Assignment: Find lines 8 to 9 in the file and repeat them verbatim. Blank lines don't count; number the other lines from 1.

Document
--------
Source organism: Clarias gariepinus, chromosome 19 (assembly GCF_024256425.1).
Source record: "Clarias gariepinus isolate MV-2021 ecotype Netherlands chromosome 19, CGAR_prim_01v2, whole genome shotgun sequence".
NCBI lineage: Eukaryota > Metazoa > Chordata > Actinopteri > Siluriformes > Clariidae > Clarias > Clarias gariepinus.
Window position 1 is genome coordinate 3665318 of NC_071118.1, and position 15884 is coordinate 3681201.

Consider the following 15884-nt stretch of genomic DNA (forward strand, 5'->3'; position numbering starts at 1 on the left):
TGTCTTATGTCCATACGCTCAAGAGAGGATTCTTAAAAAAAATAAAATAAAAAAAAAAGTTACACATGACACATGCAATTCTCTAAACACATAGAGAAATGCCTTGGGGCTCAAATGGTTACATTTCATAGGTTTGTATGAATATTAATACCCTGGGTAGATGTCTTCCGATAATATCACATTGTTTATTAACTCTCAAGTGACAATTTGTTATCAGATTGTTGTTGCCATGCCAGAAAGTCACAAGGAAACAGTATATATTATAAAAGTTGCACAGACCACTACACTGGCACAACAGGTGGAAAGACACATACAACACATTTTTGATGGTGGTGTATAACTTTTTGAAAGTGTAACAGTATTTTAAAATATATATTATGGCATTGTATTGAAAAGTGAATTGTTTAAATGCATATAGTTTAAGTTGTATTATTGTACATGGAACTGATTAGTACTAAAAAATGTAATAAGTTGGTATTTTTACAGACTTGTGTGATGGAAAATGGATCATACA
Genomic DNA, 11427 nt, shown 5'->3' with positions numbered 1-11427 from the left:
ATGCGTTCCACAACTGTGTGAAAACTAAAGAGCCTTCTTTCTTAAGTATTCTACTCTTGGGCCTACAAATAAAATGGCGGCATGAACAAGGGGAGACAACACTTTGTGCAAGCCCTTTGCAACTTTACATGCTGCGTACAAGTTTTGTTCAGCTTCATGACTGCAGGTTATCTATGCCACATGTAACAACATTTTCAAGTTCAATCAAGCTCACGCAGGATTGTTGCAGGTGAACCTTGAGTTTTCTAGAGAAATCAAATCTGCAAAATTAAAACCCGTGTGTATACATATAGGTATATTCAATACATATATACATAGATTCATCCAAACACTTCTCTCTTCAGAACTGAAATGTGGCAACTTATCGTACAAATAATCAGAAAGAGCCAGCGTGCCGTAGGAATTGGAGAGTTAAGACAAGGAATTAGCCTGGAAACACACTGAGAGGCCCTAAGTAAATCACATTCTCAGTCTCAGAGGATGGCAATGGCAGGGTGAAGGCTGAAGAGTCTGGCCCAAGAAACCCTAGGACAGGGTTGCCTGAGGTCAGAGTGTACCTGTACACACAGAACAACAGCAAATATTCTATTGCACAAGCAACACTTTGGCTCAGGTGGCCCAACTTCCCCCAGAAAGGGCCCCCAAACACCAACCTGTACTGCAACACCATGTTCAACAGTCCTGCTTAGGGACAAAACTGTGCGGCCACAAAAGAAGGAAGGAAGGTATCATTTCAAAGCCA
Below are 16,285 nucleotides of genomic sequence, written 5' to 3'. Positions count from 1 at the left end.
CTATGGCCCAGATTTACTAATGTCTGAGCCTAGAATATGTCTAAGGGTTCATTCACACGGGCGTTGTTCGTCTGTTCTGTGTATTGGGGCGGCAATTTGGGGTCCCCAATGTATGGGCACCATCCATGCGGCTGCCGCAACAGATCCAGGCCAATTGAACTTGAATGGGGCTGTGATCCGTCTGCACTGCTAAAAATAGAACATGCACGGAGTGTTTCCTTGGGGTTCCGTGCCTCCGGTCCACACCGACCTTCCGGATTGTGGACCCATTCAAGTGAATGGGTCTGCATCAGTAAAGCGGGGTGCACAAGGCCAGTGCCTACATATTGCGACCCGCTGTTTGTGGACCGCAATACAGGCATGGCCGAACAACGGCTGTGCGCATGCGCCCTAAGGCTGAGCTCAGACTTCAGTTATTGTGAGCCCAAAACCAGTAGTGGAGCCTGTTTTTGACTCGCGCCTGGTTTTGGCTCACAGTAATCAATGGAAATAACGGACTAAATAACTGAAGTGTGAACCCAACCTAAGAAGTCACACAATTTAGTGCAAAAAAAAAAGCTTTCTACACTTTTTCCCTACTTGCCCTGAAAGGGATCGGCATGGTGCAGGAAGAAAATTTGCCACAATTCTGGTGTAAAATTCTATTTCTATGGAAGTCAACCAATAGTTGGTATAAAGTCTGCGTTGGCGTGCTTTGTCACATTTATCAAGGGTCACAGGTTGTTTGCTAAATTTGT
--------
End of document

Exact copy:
ATGCGTTCCACAACTGTGTGAAAACTAAAGAGCCTTCTTTCTTAAGTATTCTACTCTTGGGCCTACAAATAAAATGGCGGCATGAACAAGGGGAGACAACACTTTGTGCAAGCCCTTTGCAACTTTACATGCTGCGTACAAGTTTTGTTCAGCTTCATGACTGCAGGTTATCTATGCCACATGTAACAACATTTTCAAGTTCAATCAAGCTCACGCAGGATTGTTGCAGGTGAACCTTGAGTTTTCTAGAGAAATCAAATCTGCAAAATTAAAACCCGTGTGTATACATATAGGTATATTCAATACATATATACATAGATTCATCCAAACACTTCTCTCTTCAGAACTGAAATGTGGCAACTTATCGTACAAATAATCAGAAAGAGCCAGCGTGCCGTAGGAATTGGAGAGTTAAGACAAGGAATTAGCCTGGAAACACACTGAGAGGCCCTAAGTAAATCACATTCTCAGTCTCAGAGGATGGCAATGGCAGGGTGAAGGCTGAAGAGTCTGGCCCAAGAAACCCTAGGACAGGGTTGCCTGAGGTCAGAGTGTACCTGTACACACAGAACAACAGCAAATATTCTATTGCACAAGCAACACTTTGGCTCAGGTGGCCCAACTTCCCCCAGAAAGGGCCCCCAAACACCAACCTGTACTGCAACACCATGTTCAACAGTCCTGCTTAGGGACAAAACTGTGCGGCCACAAAAGAAGGAAGGAAGGTATCATTTCAAAGCCA
Below are 16,285 nucleotides of genomic sequence, written 5' to 3'. Positions count from 1 at the left end.